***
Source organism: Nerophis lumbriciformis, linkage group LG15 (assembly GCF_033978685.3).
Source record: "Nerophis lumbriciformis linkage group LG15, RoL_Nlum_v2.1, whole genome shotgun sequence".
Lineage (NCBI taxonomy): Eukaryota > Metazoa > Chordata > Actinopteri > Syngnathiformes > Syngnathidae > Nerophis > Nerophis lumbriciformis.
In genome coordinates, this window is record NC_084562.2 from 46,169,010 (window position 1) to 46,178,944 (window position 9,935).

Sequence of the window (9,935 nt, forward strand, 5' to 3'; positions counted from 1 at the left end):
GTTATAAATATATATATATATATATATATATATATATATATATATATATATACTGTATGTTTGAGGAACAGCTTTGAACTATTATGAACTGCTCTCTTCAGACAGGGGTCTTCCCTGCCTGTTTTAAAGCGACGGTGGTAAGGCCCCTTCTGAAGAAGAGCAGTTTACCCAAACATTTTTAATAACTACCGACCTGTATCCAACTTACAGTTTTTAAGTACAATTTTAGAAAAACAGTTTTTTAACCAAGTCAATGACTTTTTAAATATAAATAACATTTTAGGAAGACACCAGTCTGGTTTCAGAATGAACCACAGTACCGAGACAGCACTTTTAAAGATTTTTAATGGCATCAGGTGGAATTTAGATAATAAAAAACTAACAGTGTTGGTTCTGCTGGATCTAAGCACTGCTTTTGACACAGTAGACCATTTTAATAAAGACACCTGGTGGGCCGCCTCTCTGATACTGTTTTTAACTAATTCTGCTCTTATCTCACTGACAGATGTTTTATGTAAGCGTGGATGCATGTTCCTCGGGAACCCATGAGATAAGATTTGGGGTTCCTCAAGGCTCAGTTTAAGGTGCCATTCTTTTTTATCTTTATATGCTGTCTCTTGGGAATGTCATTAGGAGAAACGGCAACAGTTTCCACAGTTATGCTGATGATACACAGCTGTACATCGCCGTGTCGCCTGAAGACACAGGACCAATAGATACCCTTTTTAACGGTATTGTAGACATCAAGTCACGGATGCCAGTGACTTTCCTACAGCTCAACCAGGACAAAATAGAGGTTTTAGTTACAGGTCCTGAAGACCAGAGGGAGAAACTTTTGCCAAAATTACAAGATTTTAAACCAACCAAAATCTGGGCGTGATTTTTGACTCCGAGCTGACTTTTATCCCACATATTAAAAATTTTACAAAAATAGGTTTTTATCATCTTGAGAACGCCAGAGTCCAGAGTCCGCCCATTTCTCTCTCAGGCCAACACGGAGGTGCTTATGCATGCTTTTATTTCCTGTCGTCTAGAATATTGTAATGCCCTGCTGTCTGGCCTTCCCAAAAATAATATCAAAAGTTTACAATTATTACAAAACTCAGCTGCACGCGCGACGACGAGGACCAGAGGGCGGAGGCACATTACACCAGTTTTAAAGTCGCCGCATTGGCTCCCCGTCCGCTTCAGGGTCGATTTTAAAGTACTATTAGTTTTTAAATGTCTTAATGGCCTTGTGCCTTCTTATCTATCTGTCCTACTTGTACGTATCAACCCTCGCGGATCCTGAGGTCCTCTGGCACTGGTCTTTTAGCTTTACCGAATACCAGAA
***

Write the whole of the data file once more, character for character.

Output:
Source organism: Nerophis lumbriciformis, linkage group LG15 (assembly GCF_033978685.3).
Source record: "Nerophis lumbriciformis linkage group LG15, RoL_Nlum_v2.1, whole genome shotgun sequence".
Lineage (NCBI taxonomy): Eukaryota > Metazoa > Chordata > Actinopteri > Syngnathiformes > Syngnathidae > Nerophis > Nerophis lumbriciformis.
In genome coordinates, this window is record NC_084562.2 from 46,169,010 (window position 1) to 46,178,944 (window position 9,935).

Sequence of the window (9,935 nt, forward strand, 5' to 3'; positions counted from 1 at the left end):
GTTATAAATATATATATATATATATATATATATATATATATATATATATATACTGTATGTTTGAGGAACAGCTTTGAACTATTATGAACTGCTCTCTTCAGACAGGGGTCTTCCCTGCCTGTTTTAAAGCGACGGTGGTAAGGCCCCTTCTGAAGAAGAGCAGTTTACCCAAACATTTTTAATAACTACCGACCTGTATCCAACTTACAGTTTTTAAGTACAATTTTAGAAAAACAGTTTTTTAACCAAGTCAATGACTTTTTAAATATAAATAACATTTTAGGAAGACACCAGTCTGGTTTCAGAATGAACCACAGTACCGAGACAGCACTTTTAAAGATTTTTAATGGCATCAGGTGGAATTTAGATAATAAAAAACTAACAGTGTTGGTTCTGCTGGATCTAAGCACTGCTTTTGACACAGTAGACCATTTTAATAAAGACACCTGGTGGGCCGCCTCTCTGATACTGTTTTTAACTAATTCTGCTCTTATCTCACTGACAGATGTTTTATGTAAGCGTGGATGCATGTTCCTCGGGAACCCATGAGATAAGATTTGGGGTTCCTCAAGGCTCAGTTTAAGGTGCCATTCTTTTTTATCTTTATATGCTGTCTCTTGGGAATGTCATTAGGAGAAACGGCAACAGTTTCCACAGTTATGCTGATGATACACAGCTGTACATCGCCGTGTCGCCTGAAGACACAGGACCAATAGATACCCTTTTTAACGGTATTGTAGACATCAAGTCACGGATGCCAGTGACTTTCCTACAGCTCAACCAGGACAAAATAGAGGTTTTAGTTACAGGTCCTGAAGACCAGAGGGAGAAACTTTTGCCAAAATTACAAGATTTTAAACCAACCAAAATCTGGGCGTGATTTTTGACTCCGAGCTGACTTTTATCCCACATATTAAAAATTTTACAAAAATAGGTTTTTATCATCTTGAGAACGCCAGAGTCCAGAGTCCGCCCATTTCTCTCTCAGGCCAACACGGAGGTGCTTATGCATGCTTTTATTTCCTGTCGTCTAGAATATTGTAATGCCCTGCTGTCTGGCCTTCCCAAAAATAATATCAAAAGTTTACAATTATTACAAAACTCAGCTGCACGCGCGACGACGAGGACCAGAGGGCGGAGGCACATTACACCAGTTTTAAAGTCGCCGCATTGGCTCCCCGTCCGCTTCAGGGTCGATTTTAAAGTACTATTAGTTTTTAAATGTCTTAATGGCCTTGTGCCTTCTTATCTATCTGTCCTACTTGTACGTATCAACCCTCGCGGATCCTGAGGTCCTCTGGCACTGGTCTTTTAGCTTTACCGAATACCAGAA